Re­garded as Eng­land’s “Lit­tle Switzer­land”, thanks to Vic­to­rian build­ings adorned with Swiss-style bal­conies, it’s hard to be­lieve that much of the vil­lage has been re­built since that fate­ful sum­mer’s night when nine inches of rain fell in 24 hours, swelling the East and West Lyn rivers and a tor­rent of wa­ter crashed its way through Lyn­mouth.

We climbed the steps to the Flood Me­mo­rial Hall and stud­ied the dis­as­ter ex­hi­bi­tion, a grim re­minder of the sheer power of the el­e­ments.

Lyn­mouth nes­tles at the foot of a cliff, hun­dreds of feet be­low its sis­ter vil­lage of Lyn­ton. We jump aboard the wa­ter-pow­ered fu­nic­u­lar rail­way con­nect­ing them. It was built in 1890 to pro­vide a more at­trac­tive op­tion than a don­key ride for tourists want­ing to reach Lyn­ton. We wan­der around, in­clud­ing vis­it­ing the Lyn Val­ley Art and Crafts Cen­tre be­fore ad­mir­ing the views – along with cake and cof­fee – at the Cliff Top Café.

Back in the Mini, we re­turn to Lyn­ton via an­other gru­elling climb ramp­ing sky­wards, al­beit shorter in dis­tance, but to the Coun­try­man it was a breeze. We drive on to a mag­i­cal cor­ner of Ex­moor, a tourist at­trac­tion with an evoca­tive name – the Val­ley of Rocks.

Just a mile from Lyn­ton, the first thing that hits you is how dif­fer­ent the land­scape is to the rest of Ex­moor: a se­cret world, tucked away un­der the shel­ter of hills, the jagged rocks sport such in­trigu­ing names as Ragged Jack, Chim­ney Rock and Devil’s Cheesewring.

Ex­moor is both wild and gen­tle; its scenery stirs the imag­i­na­tion. In places brushed by the in­flu­ence of man, in other cor­ners un­bri­dled wilder­ness, the lush land­scapes are punc­tu­ated by quaint vil­lages, small towns and farms.

The B3223 winds its way across the wilder re­gions of Ex­moor, cross­ing open moor­land, af­ford­ing the chance to put my foot down a lit­tle. I feel com­fort­able be­hind the wheel, pleased by the pre­cise han­dling while the kids en­joy the roomi­ness and its Blue­tooth ca­pa­bil­i­ties. While diehard afi­ciona­dos of Alec Is­sigo­nis’ orig­i­nal Mini might not be so en­am­oured of the Coun­try­man’s ro­bust, bulkier shape, we’re quickly be­com­ing avid fans of what can be re­garded as a gen­uine small SUV.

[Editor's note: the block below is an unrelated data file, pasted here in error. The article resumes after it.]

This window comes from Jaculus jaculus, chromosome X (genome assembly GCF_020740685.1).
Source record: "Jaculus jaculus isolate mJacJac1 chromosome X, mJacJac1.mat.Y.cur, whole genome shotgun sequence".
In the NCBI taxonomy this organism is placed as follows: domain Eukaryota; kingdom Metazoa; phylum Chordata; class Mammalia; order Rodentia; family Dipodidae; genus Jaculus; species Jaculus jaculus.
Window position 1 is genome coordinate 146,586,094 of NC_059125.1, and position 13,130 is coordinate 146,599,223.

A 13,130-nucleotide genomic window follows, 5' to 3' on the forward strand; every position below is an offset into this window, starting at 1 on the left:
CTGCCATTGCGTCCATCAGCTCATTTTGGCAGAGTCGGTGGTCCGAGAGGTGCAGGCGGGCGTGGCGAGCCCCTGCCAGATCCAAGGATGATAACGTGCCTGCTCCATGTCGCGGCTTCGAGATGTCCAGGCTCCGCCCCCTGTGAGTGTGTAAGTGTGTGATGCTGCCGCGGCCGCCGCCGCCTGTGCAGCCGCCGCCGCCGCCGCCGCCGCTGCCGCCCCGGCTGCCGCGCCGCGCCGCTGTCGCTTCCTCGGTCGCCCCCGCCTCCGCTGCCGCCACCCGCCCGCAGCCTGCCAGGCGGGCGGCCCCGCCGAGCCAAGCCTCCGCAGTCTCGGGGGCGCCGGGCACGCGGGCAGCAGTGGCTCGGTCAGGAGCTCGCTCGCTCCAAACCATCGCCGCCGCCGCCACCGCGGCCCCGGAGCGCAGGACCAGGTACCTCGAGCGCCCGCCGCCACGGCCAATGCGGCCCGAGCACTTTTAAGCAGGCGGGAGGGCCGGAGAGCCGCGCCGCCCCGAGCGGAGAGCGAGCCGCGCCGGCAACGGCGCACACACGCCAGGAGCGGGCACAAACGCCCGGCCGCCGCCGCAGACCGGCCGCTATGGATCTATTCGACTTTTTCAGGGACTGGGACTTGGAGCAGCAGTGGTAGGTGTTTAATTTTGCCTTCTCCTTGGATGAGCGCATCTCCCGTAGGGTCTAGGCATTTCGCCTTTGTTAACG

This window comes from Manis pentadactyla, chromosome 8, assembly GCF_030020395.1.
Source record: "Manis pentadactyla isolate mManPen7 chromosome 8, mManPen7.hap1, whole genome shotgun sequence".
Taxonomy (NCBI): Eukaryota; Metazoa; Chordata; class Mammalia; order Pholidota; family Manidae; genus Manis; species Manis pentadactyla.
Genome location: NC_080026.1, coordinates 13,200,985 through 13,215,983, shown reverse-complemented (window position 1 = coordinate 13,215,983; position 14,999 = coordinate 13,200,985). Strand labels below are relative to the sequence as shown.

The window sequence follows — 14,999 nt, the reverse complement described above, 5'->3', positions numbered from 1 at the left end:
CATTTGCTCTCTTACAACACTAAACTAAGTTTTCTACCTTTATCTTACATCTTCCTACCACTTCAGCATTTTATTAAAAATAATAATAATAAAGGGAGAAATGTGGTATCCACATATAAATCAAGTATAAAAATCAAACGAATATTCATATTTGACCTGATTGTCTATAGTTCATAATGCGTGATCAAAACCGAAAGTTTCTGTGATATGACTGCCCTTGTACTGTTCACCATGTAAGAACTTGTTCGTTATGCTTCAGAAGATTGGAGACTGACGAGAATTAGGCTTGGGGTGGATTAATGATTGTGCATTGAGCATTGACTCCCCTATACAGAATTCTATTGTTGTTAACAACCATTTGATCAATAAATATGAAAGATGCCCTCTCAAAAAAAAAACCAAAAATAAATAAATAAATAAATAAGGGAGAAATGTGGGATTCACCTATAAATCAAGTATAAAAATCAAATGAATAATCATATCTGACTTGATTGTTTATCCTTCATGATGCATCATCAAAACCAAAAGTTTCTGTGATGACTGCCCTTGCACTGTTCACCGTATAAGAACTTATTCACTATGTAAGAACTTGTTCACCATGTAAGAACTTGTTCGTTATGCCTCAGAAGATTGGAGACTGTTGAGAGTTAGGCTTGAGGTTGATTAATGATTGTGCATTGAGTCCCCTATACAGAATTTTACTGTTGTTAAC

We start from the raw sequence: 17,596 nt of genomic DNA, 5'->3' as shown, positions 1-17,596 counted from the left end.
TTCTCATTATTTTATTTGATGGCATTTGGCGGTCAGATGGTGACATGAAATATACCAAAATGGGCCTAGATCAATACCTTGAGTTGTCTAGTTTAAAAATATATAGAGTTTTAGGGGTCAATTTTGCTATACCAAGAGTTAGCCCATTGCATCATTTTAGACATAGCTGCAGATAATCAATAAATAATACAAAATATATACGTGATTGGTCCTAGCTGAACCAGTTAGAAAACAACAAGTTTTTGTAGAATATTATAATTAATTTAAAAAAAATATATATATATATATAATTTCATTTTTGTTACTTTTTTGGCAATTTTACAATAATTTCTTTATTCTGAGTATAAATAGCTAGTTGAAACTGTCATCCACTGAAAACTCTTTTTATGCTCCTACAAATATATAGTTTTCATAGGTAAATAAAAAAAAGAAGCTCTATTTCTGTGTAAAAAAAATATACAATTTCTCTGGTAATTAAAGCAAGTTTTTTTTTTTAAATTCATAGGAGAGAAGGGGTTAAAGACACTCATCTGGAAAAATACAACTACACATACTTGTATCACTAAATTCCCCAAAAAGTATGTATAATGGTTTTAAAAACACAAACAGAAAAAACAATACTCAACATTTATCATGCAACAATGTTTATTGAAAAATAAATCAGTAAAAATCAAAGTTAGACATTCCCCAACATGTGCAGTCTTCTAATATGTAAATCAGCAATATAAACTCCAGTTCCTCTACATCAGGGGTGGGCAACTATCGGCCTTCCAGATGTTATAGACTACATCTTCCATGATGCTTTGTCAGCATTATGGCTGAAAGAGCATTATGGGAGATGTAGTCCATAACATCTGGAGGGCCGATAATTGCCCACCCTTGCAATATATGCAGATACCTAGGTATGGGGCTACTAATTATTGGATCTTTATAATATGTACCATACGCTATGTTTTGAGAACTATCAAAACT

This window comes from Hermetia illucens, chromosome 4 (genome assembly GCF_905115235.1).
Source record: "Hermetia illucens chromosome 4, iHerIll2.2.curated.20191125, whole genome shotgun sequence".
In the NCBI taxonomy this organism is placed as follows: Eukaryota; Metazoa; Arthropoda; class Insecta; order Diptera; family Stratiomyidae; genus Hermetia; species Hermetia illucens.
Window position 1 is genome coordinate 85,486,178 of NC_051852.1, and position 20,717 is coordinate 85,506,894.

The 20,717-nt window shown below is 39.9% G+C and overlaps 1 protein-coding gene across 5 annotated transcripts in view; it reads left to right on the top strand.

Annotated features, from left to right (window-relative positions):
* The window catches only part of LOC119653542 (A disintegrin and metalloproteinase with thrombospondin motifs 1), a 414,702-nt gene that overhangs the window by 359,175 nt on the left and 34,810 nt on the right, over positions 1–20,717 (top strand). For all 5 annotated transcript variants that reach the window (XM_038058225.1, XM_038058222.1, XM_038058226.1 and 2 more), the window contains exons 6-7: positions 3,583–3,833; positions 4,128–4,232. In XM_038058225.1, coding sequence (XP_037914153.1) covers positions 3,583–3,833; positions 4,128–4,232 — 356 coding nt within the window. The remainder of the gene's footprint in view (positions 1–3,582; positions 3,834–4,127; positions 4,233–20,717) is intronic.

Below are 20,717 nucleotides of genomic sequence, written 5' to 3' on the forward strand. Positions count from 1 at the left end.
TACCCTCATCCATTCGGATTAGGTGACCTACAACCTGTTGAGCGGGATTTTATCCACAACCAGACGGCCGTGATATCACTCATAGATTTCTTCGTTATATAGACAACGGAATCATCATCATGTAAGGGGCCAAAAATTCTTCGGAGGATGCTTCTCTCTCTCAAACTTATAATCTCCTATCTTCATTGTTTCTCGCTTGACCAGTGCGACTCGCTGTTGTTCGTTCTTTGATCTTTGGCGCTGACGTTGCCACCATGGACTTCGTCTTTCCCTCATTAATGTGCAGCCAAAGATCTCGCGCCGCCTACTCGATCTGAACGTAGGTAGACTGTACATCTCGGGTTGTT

An early lunch beck­ons so we stop at Ex­ford Bridge Tea Rooms for de­li­cious home­made meals, over­look­ing the vil­lage green. Sit­u­ated by the river Exe, in the heart of Ex­moor, this is a real cho­co­late-box vil­lage. Af­ter­wards, we stroll across the green and re­lax in the mid­day sun. We could stay here all day, but have more to ex­plore, in­clud­ing Dunkery, where a stone bea­con marks the high­est point in Som­er­set.

Ex­moor is ideal for burn­ing off the calo­ries with paths criss-cross­ing some of the UK’S finest coun­try­side. We get out to stretch our legs and stay a while be­fore con­tin­u­ing our drive down to Horner, out through Mine­head and on to Dun­ster, the last port of call on our drive. We wan­der the cob­bled streets, ad­mir­ing the wa­ter mill, 17th-cen­tury yarn mar­ket – where Dun­ster cloth was once sold – and visit the im­pos­ing cas­tle. The gate­house dates from the 13th cen­tury, but the Lut­trell fam­ily, who have lived here for 600 years, hired ar­chi­tect Anthony Salvin to re­model the rest of the build­ing in the late 19th cen­tury, to im­pres­sive ef­fect.

It’s a vil­lage ooz­ing his­tory, just like the Mini, which has come a long way since BMC pro­duced the orig­i­nal Coun­try­man in 1959. De­spite what purists might say, the lat­est model gives a nod to its roots while of­fer­ing an up-to-the-minute driv­ing ex­pe­ri­ence. We’re impressed.